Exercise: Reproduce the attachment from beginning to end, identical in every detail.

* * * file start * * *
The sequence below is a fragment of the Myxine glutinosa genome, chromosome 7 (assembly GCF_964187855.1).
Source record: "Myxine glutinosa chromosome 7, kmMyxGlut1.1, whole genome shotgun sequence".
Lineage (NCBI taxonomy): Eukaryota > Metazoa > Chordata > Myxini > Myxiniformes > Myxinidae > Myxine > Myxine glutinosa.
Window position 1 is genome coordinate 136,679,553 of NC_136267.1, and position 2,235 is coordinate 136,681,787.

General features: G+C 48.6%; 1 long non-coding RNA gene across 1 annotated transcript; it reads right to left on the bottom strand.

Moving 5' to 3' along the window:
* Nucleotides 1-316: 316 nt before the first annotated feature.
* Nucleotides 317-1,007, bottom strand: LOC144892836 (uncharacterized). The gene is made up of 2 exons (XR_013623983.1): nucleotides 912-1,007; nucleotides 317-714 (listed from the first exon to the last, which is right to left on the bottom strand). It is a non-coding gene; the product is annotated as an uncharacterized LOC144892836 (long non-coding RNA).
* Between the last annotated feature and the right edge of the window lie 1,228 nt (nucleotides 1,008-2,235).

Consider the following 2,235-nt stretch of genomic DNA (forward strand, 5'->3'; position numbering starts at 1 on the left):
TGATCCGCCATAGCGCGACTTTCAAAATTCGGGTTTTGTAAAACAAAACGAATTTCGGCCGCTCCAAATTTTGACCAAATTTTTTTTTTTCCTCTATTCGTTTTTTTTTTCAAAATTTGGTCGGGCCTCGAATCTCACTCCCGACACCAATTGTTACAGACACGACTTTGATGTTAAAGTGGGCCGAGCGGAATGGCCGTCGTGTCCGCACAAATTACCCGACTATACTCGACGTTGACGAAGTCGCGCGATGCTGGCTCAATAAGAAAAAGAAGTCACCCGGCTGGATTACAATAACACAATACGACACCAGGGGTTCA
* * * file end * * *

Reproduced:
The sequence below is a fragment of the Myxine glutinosa genome, chromosome 7 (assembly GCF_964187855.1).
Source record: "Myxine glutinosa chromosome 7, kmMyxGlut1.1, whole genome shotgun sequence".
Lineage (NCBI taxonomy): Eukaryota > Metazoa > Chordata > Myxini > Myxiniformes > Myxinidae > Myxine > Myxine glutinosa.
Window position 1 is genome coordinate 136,679,553 of NC_136267.1, and position 2,235 is coordinate 136,681,787.

General features: G+C 48.6%; 1 long non-coding RNA gene across 1 annotated transcript; it reads right to left on the bottom strand.

Moving 5' to 3' along the window:
* Nucleotides 1-316: 316 nt before the first annotated feature.
* Nucleotides 317-1,007, bottom strand: LOC144892836 (uncharacterized). The gene is made up of 2 exons (XR_013623983.1): nucleotides 912-1,007; nucleotides 317-714 (listed from the first exon to the last, which is right to left on the bottom strand). It is a non-coding gene; the product is annotated as an uncharacterized LOC144892836 (long non-coding RNA).
* Between the last annotated feature and the right edge of the window lie 1,228 nt (nucleotides 1,008-2,235).

Consider the following 2,235-nt stretch of genomic DNA (forward strand, 5'->3'; position numbering starts at 1 on the left):
TGATCCGCCATAGCGCGACTTTCAAAATTCGGGTTTTGTAAAACAAAACGAATTTCGGCCGCTCCAAATTTTGACCAAATTTTTTTTTTTCCTCTATTCGTTTTTTTTTTCAAAATTTGGTCGGGCCTCGAATCTCACTCCCGACACCAATTGTTACAGACACGACTTTGATGTTAAAGTGGGCCGAGCGGAATGGCCGTCGTGTCCGCACAAATTACCCGACTATACTCGACGTTGACGAAGTCGCGCGATGCTGGCTCAATAAGAAAAAGAAGTCACCCGGCTGGATTACAATAACACAATACGACACCAGGGGTTCA